This is not using the Table of Authorities (TOA) functionality for its intended purpose. So if we use it to create a glossary, we have to put up with some constraints. And, we have to tweak it in several ways to achieve what we want.

But the TOA functionality does let us mark a technical term or acronym in our text, assign it a description, and later generate an alphabetical list of all the technical terms with their descriptions. And, you can create one glossary for the terms marked in several documents.

This page shows the basic way to create your glossary, and then goes through some steps to refine it.

1. Mark the term or acronym in your text

  1. Find an acronym or term in your document that you want to include in the glossary, and select the word or words. For my example, I selected the acronym "WSDL" in my text.
  2. Open the Mark Citation dialog. To do that:
    • In Word 2002 and Word 200: Insert > Reference > Index and Tables. Click the Table of Authorities tab. Now, click Mark Citation.
    • In Word 2007 and Word 2010: References > Mark Citation.

    In Figure 2, you can see the Mark Citation dialog for my example.

    The Mark citation dialog box

    Figure 2 The Mark Citation dialog

  3. Your technical term or acronym appears in the Selected Text box. Add the description or definition you want in your glossary to the Selected Text box, then click Mark, as shown in Figure 3.
    Type the acronym or term and the description or definition in the 'Selected Text' box

    Figure 3 How to use the Mark Citation dialog to create a glossary entry

  4. Word has now added a TA field to your document. The TA field is in hidden text. The TA field looks something like { TA \l "WSDL: Web Services Description Language" \s "WSDL" \c 1 }.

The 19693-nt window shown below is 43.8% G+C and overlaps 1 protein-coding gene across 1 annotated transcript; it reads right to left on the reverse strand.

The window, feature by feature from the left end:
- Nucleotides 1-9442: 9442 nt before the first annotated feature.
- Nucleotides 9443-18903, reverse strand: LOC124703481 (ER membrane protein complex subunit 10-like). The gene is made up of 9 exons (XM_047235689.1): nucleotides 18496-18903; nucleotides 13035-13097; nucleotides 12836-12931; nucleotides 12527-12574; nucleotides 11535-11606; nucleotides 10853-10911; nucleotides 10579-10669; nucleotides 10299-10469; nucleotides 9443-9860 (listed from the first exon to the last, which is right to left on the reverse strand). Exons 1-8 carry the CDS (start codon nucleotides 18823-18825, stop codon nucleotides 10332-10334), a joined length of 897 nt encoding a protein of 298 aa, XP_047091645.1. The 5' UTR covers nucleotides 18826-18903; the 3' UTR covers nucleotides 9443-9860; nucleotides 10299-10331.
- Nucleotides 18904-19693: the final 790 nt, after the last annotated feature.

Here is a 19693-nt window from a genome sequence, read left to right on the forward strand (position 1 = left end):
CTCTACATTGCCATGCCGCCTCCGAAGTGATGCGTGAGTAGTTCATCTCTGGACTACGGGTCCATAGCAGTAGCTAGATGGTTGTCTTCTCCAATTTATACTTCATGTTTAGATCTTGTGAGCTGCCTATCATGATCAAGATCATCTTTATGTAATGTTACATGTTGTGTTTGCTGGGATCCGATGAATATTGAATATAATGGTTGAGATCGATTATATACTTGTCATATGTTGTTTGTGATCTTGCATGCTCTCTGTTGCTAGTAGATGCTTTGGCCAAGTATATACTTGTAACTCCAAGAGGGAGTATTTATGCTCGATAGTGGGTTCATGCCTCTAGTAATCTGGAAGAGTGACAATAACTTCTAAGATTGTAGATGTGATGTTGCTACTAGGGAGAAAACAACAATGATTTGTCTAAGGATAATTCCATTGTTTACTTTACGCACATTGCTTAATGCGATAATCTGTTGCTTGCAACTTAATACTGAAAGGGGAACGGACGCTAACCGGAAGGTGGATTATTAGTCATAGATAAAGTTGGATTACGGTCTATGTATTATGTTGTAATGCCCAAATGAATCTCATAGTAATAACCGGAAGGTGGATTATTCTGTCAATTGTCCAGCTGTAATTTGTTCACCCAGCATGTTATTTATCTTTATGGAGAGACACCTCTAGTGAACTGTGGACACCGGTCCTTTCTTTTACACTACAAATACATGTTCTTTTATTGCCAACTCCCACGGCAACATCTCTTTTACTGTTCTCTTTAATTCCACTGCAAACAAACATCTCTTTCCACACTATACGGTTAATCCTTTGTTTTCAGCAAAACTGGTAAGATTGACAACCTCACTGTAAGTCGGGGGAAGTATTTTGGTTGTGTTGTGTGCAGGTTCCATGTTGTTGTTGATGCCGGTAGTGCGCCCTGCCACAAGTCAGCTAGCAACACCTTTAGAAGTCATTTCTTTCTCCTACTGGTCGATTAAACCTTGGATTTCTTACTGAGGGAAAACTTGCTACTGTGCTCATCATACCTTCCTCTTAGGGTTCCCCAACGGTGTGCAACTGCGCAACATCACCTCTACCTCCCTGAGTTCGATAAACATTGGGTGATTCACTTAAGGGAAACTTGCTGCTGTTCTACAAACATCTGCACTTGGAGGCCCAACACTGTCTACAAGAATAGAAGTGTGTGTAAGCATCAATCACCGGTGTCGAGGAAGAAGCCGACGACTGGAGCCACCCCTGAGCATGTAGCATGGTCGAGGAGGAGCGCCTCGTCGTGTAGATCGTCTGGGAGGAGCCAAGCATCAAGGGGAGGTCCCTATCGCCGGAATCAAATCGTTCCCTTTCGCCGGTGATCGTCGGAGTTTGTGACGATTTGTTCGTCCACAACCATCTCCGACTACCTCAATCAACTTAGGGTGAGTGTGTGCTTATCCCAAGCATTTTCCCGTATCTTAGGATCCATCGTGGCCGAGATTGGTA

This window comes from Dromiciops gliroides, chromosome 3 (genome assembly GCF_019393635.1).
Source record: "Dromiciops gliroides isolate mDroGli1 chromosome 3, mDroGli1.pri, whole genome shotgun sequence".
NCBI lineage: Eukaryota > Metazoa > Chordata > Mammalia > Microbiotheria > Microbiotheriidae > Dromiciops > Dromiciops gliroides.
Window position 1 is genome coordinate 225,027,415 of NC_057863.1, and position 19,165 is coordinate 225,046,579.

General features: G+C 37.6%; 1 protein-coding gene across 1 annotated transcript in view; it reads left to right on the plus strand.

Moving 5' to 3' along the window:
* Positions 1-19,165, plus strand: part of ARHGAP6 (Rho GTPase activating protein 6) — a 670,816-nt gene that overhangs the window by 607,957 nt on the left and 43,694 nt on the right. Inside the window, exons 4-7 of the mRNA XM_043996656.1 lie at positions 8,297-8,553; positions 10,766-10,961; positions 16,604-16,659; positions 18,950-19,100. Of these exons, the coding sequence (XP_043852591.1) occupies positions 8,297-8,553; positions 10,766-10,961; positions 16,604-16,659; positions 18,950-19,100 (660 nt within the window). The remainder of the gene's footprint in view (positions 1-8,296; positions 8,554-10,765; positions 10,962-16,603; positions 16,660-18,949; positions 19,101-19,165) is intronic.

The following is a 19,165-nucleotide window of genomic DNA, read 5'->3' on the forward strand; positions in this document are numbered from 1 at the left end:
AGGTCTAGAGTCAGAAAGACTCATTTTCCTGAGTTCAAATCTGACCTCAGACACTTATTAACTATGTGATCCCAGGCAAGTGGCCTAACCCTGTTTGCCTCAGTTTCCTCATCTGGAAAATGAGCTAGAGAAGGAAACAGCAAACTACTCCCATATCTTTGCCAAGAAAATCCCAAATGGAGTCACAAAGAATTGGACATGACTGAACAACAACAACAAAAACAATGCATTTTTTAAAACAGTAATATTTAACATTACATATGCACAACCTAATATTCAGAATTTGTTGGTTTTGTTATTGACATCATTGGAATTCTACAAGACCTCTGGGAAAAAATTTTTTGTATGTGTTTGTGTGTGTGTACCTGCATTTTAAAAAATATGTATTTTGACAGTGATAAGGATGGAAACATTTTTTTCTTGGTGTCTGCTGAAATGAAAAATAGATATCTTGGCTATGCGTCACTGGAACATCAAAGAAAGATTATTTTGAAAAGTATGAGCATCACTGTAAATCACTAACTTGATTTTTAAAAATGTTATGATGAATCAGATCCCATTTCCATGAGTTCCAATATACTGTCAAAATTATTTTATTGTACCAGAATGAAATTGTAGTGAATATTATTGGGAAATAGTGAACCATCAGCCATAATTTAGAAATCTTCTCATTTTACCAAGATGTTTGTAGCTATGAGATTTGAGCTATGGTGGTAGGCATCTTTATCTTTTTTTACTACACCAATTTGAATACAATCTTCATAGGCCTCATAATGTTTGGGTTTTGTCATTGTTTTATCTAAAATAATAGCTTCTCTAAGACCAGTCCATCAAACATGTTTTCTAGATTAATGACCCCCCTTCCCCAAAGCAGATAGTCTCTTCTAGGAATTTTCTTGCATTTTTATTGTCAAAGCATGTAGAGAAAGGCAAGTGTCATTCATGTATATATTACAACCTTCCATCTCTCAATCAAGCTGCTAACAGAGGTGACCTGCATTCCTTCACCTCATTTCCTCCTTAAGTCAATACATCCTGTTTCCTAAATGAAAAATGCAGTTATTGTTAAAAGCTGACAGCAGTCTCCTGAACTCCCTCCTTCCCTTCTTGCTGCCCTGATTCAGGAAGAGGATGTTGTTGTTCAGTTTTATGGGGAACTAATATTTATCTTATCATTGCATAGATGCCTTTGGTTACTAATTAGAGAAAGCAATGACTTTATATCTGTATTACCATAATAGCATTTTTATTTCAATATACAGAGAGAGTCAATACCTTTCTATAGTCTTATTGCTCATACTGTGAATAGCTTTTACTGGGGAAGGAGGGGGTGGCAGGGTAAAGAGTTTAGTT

Note: You can't type the braces by hand. You can, however type ctrl-F9 and type the text of the field. But it's much easier to use the Mark Citation dialog box.

You will use the same process to mark other acronyms and terms that you want to appear in the glossary. But for now, keep going to see what it's going to look like. Then you can come back and mark other acronyms and terms for the glossary.

Keyboard shortcuts

To mark an entry for a Table of Authorities, do Alt-I (that's Alt-Shift-i).

2. Create your Glossary as a Table of Authorities

Click where you want the Glossary to appear, do ctrl-F9, and type between the brackets that Word gives you, so that it looks like:
{ TOA \c "1" \p }

Press F9 to update the field and Shift-F9 to toggle the field between displaying field codes and displaying field results.

Note that you can't type the braces by hand. You must do ctrl-F9 and type within the braces that Word gives you.

You will now see your glossary. But to be useful, we have to tweak it a little.

3. Move the page numbers out of sight

You don't want page numbers in a glossary. (If you want pages numbers, then what you need is an index, and you would be better off using Word's index functionality.)

Unfortunately, a Table of Authorities has no switch to turn off page numbers. So the best we can do is to position them where they can't be seen.

You need to do two things here:

  1. Modify the Table of Authorities style to delete any existing tabs. And add one tab that is past the right-hand edge of the paper. On A4 paper, with portrait orientation and average margins, 20cm works well.
  2. Change the TOA field so it says { TOA \c "1" \p \e "" }. Now, position the cursor between the "" at the end of the field and press Tab twice. If you are displaying non-printing characters, you'll see something like this, although it will run off the screen:

    { TOA \c "1" \p \e "right-pointing arrowright-pointing arrow" }